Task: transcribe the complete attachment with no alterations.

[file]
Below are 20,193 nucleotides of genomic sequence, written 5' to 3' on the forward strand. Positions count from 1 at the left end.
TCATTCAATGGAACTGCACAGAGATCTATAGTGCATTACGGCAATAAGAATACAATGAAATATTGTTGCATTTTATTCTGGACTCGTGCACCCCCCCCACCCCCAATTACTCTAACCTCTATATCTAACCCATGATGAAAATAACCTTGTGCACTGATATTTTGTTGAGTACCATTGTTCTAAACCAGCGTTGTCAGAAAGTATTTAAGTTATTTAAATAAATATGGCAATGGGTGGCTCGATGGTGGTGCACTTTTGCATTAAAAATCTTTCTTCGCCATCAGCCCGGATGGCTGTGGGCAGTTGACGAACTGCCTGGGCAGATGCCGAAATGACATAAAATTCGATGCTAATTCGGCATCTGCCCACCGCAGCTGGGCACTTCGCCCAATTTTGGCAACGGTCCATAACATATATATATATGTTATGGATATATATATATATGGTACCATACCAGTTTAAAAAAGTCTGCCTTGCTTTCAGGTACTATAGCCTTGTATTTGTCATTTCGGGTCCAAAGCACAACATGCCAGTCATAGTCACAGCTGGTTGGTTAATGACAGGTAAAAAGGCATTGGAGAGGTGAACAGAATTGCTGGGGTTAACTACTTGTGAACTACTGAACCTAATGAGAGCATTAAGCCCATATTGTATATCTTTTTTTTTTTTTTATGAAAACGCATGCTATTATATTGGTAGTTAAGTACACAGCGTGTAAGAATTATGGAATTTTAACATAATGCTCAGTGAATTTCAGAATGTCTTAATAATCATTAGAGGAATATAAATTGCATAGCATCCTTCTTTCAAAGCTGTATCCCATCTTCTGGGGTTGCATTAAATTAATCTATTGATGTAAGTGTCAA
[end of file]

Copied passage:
Below are 20,193 nucleotides of genomic sequence, written 5' to 3' on the forward strand. Positions count from 1 at the left end.
TCATTCAATGGAACTGCACAGAGATCTATAGTGCATTACGGCAATAAGAATACAATGAAATATTGTTGCATTTTATTCTGGACTCGTGCACCCCCCCCACCCCCAATTACTCTAACCTCTATATCTAACCCATGATGAAAATAACCTTGTGCACTGATATTTTGTTGAGTACCATTGTTCTAAACCAGCGTTGTCAGAAAGTATTTAAGTTATTTAAATAAATATGGCAATGGGTGGCTCGATGGTGGTGCACTTTTGCATTAAAAATCTTTCTTCGCCATCAGCCCGGATGGCTGTGGGCAGTTGACGAACTGCCTGGGCAGATGCCGAAATGACATAAAATTCGATGCTAATTCGGCATCTGCCCACCGCAGCTGGGCACTTCGCCCAATTTTGGCAACGGTCCATAACATATATATATATGTTATGGATATATATATATATGGTACCATACCAGTTTAAAAAAGTCTGCCTTGCTTTCAGGTACTATAGCCTTGTATTTGTCATTTCGGGTCCAAAGCACAACATGCCAGTCATAGTCACAGCTGGTTGGTTAATGACAGGTAAAAAGGCATTGGAGAGGTGAACAGAATTGCTGGGGTTAACTACTTGTGAACTACTGAACCTAATGAGAGCATTAAGCCCATATTGTATATCTTTTTTTTTTTTTTATGAAAACGCATGCTATTATATTGGTAGTTAAGTACACAGCGTGTAAGAATTATGGAATTTTAACATAATGCTCAGTGAATTTCAGAATGTCTTAATAATCATTAGAGGAATATAAATTGCATAGCATCCTTCTTTCAAAGCTGTATCCCATCTTCTGGGGTTGCATTAAATTAATCTATTGATGTAAGTGTCAA